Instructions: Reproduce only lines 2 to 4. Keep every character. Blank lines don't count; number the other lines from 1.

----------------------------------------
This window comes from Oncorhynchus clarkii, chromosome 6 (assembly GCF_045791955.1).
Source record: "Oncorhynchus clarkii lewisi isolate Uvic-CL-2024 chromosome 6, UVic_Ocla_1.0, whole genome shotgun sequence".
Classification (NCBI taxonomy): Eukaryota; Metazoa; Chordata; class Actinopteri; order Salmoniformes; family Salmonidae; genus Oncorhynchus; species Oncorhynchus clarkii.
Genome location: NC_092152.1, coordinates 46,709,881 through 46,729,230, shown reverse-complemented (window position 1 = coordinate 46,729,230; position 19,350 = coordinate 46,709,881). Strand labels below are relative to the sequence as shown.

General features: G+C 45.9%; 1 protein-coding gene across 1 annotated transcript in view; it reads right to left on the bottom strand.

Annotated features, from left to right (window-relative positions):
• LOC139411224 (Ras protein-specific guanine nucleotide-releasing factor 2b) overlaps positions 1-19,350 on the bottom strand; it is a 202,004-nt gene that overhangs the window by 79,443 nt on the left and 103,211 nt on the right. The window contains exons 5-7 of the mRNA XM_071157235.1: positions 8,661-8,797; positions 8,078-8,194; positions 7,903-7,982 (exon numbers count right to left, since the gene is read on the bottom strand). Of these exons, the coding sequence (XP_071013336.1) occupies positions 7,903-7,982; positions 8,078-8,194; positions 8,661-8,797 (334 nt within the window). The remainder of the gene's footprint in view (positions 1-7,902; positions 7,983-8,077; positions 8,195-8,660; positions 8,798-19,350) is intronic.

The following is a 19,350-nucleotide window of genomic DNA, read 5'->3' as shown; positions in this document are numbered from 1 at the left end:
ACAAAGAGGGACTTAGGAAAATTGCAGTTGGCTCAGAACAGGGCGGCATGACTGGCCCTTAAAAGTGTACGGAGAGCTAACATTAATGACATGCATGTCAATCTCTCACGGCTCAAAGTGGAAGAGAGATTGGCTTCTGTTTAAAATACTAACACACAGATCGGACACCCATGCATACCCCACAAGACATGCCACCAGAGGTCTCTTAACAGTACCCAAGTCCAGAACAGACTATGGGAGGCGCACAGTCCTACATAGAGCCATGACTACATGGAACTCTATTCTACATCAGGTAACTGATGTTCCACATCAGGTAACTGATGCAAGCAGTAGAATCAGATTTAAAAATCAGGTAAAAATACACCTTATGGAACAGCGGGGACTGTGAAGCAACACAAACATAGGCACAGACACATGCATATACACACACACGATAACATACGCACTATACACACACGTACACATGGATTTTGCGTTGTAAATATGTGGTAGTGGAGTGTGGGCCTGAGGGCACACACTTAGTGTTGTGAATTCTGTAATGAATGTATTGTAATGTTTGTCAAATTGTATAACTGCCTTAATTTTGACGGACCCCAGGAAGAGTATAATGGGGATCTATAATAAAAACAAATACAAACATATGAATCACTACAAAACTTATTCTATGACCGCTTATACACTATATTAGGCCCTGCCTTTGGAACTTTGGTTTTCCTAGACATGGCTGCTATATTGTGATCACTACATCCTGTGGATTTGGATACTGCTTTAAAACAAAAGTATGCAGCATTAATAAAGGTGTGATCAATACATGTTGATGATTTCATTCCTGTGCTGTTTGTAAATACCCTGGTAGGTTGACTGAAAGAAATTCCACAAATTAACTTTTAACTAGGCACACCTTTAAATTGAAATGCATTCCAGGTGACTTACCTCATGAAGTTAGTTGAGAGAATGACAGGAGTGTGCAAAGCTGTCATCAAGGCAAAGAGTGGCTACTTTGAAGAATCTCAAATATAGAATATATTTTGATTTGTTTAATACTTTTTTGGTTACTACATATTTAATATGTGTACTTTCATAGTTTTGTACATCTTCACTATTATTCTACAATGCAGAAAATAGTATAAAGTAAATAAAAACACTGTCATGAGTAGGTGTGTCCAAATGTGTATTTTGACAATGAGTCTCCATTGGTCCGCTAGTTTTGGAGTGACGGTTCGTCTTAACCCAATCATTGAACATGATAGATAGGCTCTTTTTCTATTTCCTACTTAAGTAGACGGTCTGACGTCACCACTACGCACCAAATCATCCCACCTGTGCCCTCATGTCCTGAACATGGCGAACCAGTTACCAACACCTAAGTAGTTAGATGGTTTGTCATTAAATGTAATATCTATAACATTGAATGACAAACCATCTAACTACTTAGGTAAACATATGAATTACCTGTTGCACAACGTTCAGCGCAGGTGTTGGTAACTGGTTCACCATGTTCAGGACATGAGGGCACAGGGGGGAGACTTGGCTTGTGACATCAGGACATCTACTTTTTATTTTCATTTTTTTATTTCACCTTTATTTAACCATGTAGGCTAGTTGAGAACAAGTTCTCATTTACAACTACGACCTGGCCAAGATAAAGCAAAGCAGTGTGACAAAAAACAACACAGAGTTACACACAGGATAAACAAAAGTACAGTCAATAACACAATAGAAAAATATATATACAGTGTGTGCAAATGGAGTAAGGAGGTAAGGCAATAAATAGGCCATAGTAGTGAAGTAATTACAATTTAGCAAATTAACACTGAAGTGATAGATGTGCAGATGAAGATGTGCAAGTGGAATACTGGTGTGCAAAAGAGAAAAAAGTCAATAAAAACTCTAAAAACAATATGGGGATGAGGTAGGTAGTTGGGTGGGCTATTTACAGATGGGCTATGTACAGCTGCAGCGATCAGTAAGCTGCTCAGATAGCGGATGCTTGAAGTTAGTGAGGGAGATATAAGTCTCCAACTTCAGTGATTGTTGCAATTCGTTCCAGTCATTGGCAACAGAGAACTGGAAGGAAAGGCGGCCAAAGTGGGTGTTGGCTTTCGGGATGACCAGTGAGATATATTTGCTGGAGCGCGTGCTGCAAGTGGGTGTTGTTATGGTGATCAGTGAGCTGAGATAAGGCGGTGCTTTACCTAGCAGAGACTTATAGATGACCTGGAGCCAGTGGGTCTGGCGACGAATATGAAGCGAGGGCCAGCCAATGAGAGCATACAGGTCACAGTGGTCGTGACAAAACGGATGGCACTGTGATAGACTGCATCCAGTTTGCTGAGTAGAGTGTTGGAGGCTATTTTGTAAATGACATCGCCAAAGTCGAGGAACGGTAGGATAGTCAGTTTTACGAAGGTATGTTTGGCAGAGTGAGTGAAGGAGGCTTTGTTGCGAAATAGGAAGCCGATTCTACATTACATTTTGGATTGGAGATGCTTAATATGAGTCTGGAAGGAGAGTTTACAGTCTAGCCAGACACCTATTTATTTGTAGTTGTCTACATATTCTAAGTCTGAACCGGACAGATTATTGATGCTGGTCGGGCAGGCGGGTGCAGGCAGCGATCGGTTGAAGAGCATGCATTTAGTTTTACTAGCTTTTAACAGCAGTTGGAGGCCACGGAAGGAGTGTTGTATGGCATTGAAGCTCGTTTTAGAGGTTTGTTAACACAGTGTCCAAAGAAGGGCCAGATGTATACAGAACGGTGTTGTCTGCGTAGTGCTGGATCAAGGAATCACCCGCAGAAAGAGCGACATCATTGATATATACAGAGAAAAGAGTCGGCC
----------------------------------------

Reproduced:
Source record: "Oncorhynchus clarkii lewisi isolate Uvic-CL-2024 chromosome 6, UVic_Ocla_1.0, whole genome shotgun sequence".
Classification (NCBI taxonomy): Eukaryota; Metazoa; Chordata; class Actinopteri; order Salmoniformes; family Salmonidae; genus Oncorhynchus; species Oncorhynchus clarkii.
Genome location: NC_092152.1, coordinates 46,709,881 through 46,729,230, shown reverse-complemented (window position 1 = coordinate 46,729,230; position 19,350 = coordinate 46,709,881). Strand labels below are relative to the sequence as shown.